Nigeria of 1999 and that of 2009 are different. You built Tiger Shipping Company from the scratch. May I ask how the formative years were?
Let me be specific about the two periods. We started 20 years ago and Apapa, where we operate, is no longer the Apapa we have now. Things were much more organised; the roads were good and you didn’t have all these congestions. When we were starting, we had the benefit of a better organised environment. You can imagine someone just starting now. But be that as it may, starting business, no matter how good the environment is, even abroad, starting a business and growing it is never easy. They say 70% of businesses die before reaching five years. So there is always that gestation period; and every business must undergo that. The key things are perseverance, hard-work and what we call grace of God. Some people call it good luck.
What exactly do you do at Tiger Shipping? Is it freighting? Do you have ships and which countries do you operate in or ship to and fro?
When I meet people and I say I am into shipping, what comes to mind generally is that I am a clearing agent. They think you are a clearing agent. Well, to some extent, that is true: clearing agents are into shipping. But they are into a very minute part of shipping because they deal mainly with cargo. They help do with the documentation, Customs papers and so on. That is the most basic of shipping but it is much more than that. What we do at Tiger Shipping is that we are shipping agents and what that means is that we handle, more specifically, we husband vessels. Every ship that is coming into a country must have a port agent. It is that port agent that the ports authorities and statutory government bodies deal with. The role of the port agent is to ensure a quick turn-around for the vessel. In other words, the port agent will interface between the ship or cargo owner with the government agencies. In our own case, it is ports authority, Customs agent, NIMASA, port health, NDLEA and so on.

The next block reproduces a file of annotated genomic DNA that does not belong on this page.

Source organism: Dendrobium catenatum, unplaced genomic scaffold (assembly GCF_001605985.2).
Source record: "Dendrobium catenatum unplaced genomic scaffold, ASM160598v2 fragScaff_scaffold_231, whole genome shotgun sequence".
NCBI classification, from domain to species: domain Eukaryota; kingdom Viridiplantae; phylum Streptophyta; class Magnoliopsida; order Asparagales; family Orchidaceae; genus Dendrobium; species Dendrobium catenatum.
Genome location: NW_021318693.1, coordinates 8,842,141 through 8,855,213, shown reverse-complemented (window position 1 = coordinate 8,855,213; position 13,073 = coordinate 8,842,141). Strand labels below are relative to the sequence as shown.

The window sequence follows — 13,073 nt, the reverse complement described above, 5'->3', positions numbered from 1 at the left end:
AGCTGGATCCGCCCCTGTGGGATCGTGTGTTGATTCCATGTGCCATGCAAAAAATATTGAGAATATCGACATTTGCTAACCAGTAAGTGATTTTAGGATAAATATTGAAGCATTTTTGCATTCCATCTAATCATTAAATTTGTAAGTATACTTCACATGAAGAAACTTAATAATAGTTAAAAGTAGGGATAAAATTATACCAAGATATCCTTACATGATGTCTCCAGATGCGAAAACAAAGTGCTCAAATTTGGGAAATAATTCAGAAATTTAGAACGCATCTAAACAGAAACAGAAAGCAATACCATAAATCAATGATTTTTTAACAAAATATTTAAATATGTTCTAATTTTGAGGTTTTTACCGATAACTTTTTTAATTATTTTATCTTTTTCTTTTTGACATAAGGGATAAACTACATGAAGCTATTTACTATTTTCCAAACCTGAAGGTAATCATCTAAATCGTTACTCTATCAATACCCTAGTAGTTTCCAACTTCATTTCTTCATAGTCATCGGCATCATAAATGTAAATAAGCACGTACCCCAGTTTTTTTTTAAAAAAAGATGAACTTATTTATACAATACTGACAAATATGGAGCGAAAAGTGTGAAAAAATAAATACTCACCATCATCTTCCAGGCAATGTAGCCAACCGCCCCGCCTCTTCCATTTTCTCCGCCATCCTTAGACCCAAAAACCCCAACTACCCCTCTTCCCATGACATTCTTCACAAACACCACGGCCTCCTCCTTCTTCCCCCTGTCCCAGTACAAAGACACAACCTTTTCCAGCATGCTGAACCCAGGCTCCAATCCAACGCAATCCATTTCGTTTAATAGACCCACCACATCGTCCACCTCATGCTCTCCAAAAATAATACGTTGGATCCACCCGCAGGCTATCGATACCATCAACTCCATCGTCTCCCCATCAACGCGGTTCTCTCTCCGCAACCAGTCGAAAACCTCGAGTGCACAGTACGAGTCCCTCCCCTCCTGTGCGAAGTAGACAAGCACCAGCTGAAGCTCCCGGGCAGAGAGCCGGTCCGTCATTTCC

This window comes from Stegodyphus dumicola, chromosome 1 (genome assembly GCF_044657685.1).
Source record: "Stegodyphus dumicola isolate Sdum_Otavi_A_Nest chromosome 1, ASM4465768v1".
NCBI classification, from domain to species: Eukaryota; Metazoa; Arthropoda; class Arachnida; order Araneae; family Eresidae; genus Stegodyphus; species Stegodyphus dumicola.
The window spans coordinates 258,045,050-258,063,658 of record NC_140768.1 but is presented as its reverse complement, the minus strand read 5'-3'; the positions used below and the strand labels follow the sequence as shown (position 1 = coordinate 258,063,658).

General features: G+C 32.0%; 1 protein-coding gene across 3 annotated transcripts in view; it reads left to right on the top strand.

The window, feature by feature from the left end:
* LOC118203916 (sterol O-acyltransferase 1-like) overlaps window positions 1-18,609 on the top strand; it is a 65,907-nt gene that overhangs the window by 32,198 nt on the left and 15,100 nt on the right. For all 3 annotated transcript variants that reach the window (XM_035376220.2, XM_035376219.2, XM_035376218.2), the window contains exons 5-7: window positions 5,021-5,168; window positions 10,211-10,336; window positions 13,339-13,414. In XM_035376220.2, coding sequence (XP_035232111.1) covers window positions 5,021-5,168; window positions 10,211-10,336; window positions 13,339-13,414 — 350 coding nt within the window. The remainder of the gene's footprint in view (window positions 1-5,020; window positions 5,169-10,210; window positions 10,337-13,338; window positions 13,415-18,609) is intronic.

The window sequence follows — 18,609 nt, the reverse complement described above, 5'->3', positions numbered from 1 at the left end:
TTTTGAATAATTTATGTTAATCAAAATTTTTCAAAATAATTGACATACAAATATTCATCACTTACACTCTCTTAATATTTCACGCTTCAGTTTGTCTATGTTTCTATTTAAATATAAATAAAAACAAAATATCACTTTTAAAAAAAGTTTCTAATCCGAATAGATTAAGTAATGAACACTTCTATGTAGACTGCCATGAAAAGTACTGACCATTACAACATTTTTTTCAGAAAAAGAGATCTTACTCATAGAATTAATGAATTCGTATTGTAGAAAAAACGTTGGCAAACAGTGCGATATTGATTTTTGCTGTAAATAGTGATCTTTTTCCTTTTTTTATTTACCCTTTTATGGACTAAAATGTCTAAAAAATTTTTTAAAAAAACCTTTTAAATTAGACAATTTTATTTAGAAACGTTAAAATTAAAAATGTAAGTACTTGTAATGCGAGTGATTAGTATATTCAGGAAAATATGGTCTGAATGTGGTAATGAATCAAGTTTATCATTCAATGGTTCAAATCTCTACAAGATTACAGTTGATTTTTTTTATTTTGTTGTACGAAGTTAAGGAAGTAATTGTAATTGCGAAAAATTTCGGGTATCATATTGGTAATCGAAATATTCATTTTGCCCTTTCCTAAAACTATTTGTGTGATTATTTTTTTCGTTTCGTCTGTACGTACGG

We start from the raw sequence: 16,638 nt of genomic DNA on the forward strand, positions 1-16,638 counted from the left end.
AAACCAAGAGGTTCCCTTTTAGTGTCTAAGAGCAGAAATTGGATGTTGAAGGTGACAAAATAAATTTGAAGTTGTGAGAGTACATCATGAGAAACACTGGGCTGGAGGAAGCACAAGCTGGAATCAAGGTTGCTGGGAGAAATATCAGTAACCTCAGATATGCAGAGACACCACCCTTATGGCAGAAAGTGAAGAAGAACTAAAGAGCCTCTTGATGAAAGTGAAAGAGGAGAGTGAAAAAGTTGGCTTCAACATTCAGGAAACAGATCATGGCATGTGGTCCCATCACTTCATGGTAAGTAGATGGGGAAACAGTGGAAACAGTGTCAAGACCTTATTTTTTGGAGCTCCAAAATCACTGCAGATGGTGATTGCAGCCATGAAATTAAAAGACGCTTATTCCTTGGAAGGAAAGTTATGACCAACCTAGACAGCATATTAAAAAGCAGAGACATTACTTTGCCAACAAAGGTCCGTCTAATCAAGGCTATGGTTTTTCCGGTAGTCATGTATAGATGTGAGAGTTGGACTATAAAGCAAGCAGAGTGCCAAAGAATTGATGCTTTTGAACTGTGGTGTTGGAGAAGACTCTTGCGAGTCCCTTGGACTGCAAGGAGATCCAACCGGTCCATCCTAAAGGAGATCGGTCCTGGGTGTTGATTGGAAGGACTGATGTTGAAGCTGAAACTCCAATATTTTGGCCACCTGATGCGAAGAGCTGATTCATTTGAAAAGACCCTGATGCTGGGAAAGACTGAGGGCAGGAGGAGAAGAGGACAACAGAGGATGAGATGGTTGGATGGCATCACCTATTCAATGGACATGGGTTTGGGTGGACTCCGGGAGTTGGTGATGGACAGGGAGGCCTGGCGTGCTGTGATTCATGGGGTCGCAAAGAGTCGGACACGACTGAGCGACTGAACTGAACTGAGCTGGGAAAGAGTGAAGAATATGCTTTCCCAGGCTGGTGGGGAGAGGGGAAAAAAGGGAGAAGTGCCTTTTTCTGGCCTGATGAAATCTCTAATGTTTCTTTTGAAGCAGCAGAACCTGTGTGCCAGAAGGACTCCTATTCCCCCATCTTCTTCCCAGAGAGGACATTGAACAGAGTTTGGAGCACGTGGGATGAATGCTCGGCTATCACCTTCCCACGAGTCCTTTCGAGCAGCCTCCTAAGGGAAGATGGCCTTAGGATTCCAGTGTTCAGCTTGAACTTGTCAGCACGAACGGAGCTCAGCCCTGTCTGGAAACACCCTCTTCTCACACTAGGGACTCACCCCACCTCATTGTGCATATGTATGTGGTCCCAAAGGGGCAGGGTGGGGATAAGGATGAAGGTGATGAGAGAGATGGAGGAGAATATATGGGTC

You interface and pay the statutory duties. These are not just the import duties, because this is what the people know, but you have to pay the NPA charges and these include the berth rate. This is because as the ships goes into berth and it is imperative the ship sails back as soon as possible. You also ensure that the documents of all the crew members that are coming are complete. Their seaman books are complete and even port health. All the drugs that are on board are good drugs and not banned drugs.
These are what the port agent does. In our own case, we handle tanker vessels on behalf of oil marketing companies bringing products into the country such as Sahara Energy, Oando,Vitoil and so on. We also handle crude vessels coming into lift crude oil from the off-shore terminals. That is our main business. And these things constitute up to 70% of our business.
Do you have your own ships?
We don’t have ships since we are not shippers. We manage ships on behalf of owners. We husband ships on behalf of those who own them.
This is a capital intensive business since you need so much to spend even before clients pay. How easy has this been especially going by the general cash crunch in the country?